Woodson Research Center, Rice University

Guide to the William Allen Haynes papers, 1901-1953



Collection Summary

Creator: Haynes, William Allen
Title: William Allen Haynes papers
Dates: 1901-1953
Abstract: Over one half of the collection documents cattle ranching, oil prospecting, and banking in Texas) as well as personal and family life during the Great Depression. The William Allen Haynes collection offers a view of living conditions of a prosperous Central Texas rancher and entrepreneur as well as providing information on conditions in Texas in the first part of the 19th century.
Identification: MS 117
Quantity: 1 lin. ft. (2 boxes)
Language: Materials are in English.
Repository: Woodson Research Center, Fondren Library, Rice University, Houston, TX

Biographical Sketch

William Allen Haynes (1873-1953?), a native of Bell County, Texas, came from ranching stock. He carried on the family tradition and by the turn of the century was an established rancher. As oil became increasingly lucrative adjunct to ranching, Haynes together with his brother Robert branched out into oil well drilling and leasing oil lands. Haynes, like most ranchers, suffered ups and downs of the cattle market, from difficulties with transporting his cattle, and from the vagaries of weather. Despite these problems, he managed to stay solvent and even make money during the 1920’s. One reason for his solvency was that he was never simply a rancher, but derived additional income from oil and investments in real estate. In 1928 Haynes was named a director of the struggling First National Bank of Killeen, and he became president of the bank just in time for the Great Depression. His Bank limped along through the early 1930’s as Haynes and the other officers and directors of the bank reduced capitalization and discussed possible liquidation. About 1935 Haynes left banking and focused his energies on ranching and land speculation.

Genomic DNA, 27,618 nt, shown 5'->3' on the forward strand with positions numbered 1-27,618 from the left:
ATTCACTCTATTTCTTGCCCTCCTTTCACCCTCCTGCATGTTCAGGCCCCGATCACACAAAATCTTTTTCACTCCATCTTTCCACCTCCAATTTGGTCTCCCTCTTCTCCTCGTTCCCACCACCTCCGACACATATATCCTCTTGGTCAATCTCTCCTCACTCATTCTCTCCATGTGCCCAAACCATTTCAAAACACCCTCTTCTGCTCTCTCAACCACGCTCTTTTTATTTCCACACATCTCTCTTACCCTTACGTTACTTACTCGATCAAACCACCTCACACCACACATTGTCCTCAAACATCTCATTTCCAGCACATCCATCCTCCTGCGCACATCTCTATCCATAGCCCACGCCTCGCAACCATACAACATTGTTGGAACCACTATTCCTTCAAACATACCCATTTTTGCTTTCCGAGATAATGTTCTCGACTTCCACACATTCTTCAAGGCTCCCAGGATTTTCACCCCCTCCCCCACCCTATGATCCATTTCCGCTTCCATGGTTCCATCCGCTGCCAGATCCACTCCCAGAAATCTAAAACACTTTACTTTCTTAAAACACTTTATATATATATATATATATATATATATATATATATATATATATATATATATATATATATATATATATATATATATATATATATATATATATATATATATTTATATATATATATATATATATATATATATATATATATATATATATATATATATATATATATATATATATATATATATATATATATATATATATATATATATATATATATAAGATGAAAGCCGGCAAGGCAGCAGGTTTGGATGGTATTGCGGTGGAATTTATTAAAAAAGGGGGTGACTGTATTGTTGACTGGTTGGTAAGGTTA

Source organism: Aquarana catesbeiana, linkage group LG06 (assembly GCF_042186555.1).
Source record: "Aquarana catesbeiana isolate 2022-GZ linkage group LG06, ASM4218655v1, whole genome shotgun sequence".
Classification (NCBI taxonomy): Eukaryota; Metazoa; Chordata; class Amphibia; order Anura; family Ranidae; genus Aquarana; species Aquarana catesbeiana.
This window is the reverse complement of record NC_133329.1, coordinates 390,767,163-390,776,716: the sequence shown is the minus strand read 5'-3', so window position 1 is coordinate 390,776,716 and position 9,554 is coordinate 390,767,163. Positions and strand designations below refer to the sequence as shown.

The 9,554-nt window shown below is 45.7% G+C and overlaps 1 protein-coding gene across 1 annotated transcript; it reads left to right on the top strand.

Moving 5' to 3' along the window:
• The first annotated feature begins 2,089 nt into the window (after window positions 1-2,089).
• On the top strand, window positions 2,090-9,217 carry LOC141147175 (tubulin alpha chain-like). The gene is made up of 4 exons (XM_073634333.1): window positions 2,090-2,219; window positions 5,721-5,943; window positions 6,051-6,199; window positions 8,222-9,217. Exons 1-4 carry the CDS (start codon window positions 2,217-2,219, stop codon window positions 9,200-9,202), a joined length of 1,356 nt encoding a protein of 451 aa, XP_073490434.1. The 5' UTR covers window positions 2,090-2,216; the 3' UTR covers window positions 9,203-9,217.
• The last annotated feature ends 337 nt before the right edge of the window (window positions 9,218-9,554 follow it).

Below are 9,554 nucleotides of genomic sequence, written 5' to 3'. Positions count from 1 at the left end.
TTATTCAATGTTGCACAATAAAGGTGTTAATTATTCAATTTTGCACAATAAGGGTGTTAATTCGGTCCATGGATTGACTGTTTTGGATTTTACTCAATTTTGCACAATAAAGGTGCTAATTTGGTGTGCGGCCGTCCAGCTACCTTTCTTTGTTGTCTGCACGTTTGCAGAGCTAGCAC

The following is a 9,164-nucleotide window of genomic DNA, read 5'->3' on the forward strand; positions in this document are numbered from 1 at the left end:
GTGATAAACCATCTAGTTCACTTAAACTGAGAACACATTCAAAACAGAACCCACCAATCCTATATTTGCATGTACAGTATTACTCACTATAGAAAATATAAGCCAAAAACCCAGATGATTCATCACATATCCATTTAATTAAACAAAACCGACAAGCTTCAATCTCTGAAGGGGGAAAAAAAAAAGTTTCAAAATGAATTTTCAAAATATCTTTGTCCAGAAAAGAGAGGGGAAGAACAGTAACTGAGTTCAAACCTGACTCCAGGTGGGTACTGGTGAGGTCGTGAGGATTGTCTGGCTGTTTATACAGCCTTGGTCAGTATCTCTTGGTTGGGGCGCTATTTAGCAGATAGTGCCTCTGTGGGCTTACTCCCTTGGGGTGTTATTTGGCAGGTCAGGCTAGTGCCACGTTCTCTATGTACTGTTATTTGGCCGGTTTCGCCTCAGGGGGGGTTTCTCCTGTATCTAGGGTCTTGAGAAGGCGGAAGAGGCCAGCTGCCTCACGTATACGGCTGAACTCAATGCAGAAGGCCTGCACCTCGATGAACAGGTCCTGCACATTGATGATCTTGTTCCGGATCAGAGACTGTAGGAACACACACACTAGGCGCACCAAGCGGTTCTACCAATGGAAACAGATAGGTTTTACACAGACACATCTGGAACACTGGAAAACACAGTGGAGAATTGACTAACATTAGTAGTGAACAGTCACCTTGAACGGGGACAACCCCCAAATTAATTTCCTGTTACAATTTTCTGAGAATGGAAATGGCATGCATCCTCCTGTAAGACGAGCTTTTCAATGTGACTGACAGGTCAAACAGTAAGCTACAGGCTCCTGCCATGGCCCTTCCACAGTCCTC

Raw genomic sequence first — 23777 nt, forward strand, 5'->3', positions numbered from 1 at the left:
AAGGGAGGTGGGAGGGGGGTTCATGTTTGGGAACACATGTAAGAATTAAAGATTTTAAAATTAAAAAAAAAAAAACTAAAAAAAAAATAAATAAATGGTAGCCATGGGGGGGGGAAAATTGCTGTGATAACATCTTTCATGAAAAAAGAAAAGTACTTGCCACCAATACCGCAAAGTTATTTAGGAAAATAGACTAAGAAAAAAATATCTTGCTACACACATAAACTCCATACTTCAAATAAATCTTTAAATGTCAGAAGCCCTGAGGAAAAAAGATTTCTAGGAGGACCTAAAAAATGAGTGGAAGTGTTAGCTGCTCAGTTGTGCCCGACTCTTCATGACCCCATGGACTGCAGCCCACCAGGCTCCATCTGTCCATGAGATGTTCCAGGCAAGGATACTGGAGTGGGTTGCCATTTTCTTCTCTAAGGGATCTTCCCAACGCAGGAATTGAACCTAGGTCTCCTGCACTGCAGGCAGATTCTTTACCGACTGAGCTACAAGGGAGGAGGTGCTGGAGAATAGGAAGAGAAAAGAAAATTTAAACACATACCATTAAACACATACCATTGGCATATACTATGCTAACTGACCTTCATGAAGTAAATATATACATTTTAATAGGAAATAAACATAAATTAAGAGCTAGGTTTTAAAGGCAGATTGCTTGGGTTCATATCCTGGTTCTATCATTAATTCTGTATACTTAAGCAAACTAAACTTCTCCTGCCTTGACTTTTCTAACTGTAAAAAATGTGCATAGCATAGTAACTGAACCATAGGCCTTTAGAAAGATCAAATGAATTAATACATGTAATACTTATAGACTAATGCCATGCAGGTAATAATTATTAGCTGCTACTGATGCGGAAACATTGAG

As he grew older, the scope of his activities became increasingly limited, but he maintained an active interest in ranching well into his 70’s. Haynes’ life was not strictly business however. He was interested in politics and although never serving in an elected position, he often acted as an election judge in his precinct or campaigned for the Democratic Party. Among his political friends were Miriam and Jim Ferguson who both served as Governor of Texas. Parrie and Allen apparently did not have children, but they were very close to their nieces and nephews. Haynes also provided a guiding hand and monetary support for his brothers who were never quite the businessman he was. In later life, as Haynes suffered from sickness and various ailments his familial loyalty paid off, as his family took care of him in his weakened state. In 1952 his last letter was received and in 1959 his collection was donated to Rice University. His actual death occurred at some point between 1952 and 1959.


Scope and Contents

Over one half of the collection documents cattle ranching, oil prospecting, and banking in Texas) as well as personal and family life during the Great Depression . The William Allen Haynes collection offers a view of living conditions of a prosperous Central Texas rancher and entrepreneur as well as providing information on conditions in Texas in the first part of the 19th century. Haynes corresponds with his wife Parrie and family. Of additional interest are the letters which describe the Great Depression years and the letters commenting on politics or seeking Haynes’ endorsement. Among the most noteworthy of the political letters are those dealing with James and Miriam Ferguson who also appear in the business letters.